A reader requested that I investigate shilajit a few months back, and since then I’ve had the opportunity to take some and do a little reading on the subject and even purchase a shilajit product myself. This post is mostly an exploration of hype and hearsay versus fact.
What is shilajit?
Shilajit is a kind of “mineral” tar that oozes out of the cracks in high mountains. The heat and weather cause this stuff to find its way out into the open. Curious animals and people ended up eating this stuff. It’s supposed to be ancient remains of plants, and it is supposed to contain a lot of trace minerals and desirable components like humic and fulvic acid. Sounds like they’re just eating old dirt, and that’s essentially what it is, at least the organic components of that dirt.
In Ayurvedic medicine, shilajit is treated almost like a panacea, and it’s sought for this reason.
Proper shilajit reportedly comes from mountains throughout Tibet, the Caucasus, Altai and Northern Pakistan. The only information I could find on “pure shilajit” comes from a bunch of proprietary manufacturers explaining how other products are impure, and how their premium product is the true refined form of mountain shilajit straight from the Himalayas.
With little third party information to go off of that isn’t trying to sell me something, I remain skeptical of the “superior quality” of these premium refined black shilajit products. If what they’re saying is true, the “impure” products could easily be pure, or impure as any of the premium ones who are trying to outsell one another.
Foregoing all of the BS, I decided to look into the principal components of shilajit to see whether they are good or not and work from there.
Fulvic and Humic acid 2
As mentioned previously, shilajit contains fulvic and humic acids in high quantities.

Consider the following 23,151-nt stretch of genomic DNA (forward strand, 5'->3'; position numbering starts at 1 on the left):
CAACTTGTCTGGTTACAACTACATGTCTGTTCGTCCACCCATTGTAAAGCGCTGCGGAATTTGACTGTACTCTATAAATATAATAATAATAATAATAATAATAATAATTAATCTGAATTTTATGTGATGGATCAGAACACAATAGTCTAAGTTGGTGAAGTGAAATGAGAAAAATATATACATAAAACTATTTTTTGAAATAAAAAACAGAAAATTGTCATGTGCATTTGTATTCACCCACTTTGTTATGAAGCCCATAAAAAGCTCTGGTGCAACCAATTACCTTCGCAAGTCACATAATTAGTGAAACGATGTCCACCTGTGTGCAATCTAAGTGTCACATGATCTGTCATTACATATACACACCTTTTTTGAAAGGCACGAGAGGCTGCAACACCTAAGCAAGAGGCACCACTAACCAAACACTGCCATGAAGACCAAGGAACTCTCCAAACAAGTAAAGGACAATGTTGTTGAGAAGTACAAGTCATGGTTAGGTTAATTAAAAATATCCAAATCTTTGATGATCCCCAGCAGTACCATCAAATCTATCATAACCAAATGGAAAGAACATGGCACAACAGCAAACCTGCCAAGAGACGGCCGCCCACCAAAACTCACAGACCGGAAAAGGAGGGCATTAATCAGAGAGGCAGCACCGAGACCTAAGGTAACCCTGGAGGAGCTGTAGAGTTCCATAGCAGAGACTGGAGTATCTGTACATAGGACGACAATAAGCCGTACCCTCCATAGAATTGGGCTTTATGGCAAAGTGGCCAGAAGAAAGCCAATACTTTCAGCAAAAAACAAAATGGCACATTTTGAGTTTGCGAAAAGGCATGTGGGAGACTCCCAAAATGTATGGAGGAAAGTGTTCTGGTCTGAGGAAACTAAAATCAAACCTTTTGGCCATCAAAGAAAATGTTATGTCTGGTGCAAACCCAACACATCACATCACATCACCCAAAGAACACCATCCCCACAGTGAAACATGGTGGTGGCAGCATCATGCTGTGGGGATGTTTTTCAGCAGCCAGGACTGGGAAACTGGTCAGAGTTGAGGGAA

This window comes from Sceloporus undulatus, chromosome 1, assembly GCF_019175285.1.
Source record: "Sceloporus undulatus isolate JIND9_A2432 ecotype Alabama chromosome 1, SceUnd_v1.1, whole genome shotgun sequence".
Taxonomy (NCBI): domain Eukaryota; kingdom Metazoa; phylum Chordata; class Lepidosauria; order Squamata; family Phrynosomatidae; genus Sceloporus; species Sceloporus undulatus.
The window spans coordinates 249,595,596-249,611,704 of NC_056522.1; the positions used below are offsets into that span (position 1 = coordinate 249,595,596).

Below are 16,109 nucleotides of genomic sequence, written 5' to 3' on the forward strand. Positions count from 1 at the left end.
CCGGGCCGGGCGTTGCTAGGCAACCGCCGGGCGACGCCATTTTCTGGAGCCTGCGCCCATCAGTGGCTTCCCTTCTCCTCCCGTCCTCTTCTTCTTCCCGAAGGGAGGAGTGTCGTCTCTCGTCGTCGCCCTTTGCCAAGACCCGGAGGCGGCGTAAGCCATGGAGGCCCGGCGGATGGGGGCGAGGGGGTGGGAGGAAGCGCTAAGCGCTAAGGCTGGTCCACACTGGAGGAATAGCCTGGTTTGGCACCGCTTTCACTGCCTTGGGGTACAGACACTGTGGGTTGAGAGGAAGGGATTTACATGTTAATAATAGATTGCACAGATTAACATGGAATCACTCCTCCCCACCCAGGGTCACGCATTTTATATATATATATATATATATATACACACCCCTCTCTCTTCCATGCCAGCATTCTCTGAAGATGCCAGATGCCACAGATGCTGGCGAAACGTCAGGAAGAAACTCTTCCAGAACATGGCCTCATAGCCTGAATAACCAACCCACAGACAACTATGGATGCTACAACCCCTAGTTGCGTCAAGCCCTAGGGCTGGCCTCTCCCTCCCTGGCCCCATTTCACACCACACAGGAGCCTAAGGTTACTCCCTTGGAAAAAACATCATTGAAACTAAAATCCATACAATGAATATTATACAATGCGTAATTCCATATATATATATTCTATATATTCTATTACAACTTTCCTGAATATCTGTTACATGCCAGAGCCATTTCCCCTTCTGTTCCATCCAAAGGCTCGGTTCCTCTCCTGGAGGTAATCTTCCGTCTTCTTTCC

Fulvic acid is not a singular substance but rather a series of terpenoid-like compounds. Fulvic acids actually belong to the class of humic acids, but are smaller in size. 3 That’s the only real scientific distinction made between the two aside from the fact that fulvic acid precipitates in an acidic solution below a pH of 2. Both are the end product of the decomposition of plant matter. Sounds yucky, but it’s all of the components left over that create fertile soil.
Naturally, humic acid would find its way onto our plate from the farm, but since we’ve largely moved away from normal composted topsoil to petroleum-based fertilizer, we do not see much of these natural compounds in our diet. Not much is known (to the mainstream at least) about the effects on humans who ingest humic and fulvic acid, but there is also a dearth of knowledge on what happens to people who don’t ingest it. We really only know that humic and fulvic acid help plants grow really well.
One of the properties of humic acid include its chelating abilities. Chelation is the biological magic that allows organic molecules to bind inorganic metals, which is an important thing to do if you’re a living organism. When the body is better able to chelate and take in its minerals, the bioavailability is supposed to increase. Likewise, a chelator should be able to help the body remove certain substances more effectively as well.
As for the scientific evidence of the benefits of humic and fulvic acid? It’s mostly untouched by science in the United States. Of the few studies of it that exist, most of them have been criticized on the grounds that only the manufacturers or sellers of these substances are making up the studies.
In terms of anecdoty, there isn’t a lot out there. People have barely heard of this stuff outside of agriculture. But hey, if it’s supposed to be good for your plants, it’s probably good for you too.
Verdict on shilajit, fulvic and humic acid
Setting aside all of the hype, there isn’t much evidence for or against any of this stuff. It’s mostly an unexplored frontier at this point with the only people trying it out right now are the alternative health crowd.
Personally, as long as you use a quality product, you should have nothing to worry about. I’ve been taking the shilajit powder for two weeks and haven’t noticed anything negative other than it tastes kind of like dirt.
iHerb offers a few humic/fulvic acid products if you’re in the market to try one yourself:
- Vital Earth Minerals – Fulvic/Humic Mineral Blend
- Vital Earth Minerals – Fulvic Mineral Complex
- Sun Warrior – Immune Shield, Natural Fulvic Complex
- Jarrow Formulas – Shilajit Fulvic Acid Complex
If any more “mainstream” information comes out about the benefits or lack thereof on this substance or I make any unique observations I’ll be sure to write about it.
For now however, the verdict is: inconclusive and funny-tasting experiment.
References [ + ]
|1.||↑||Humic Acid – Wikipedia|
|2.||↑||Humic Acid – Wikipedia|
|3.||↑||Properties of humic substances|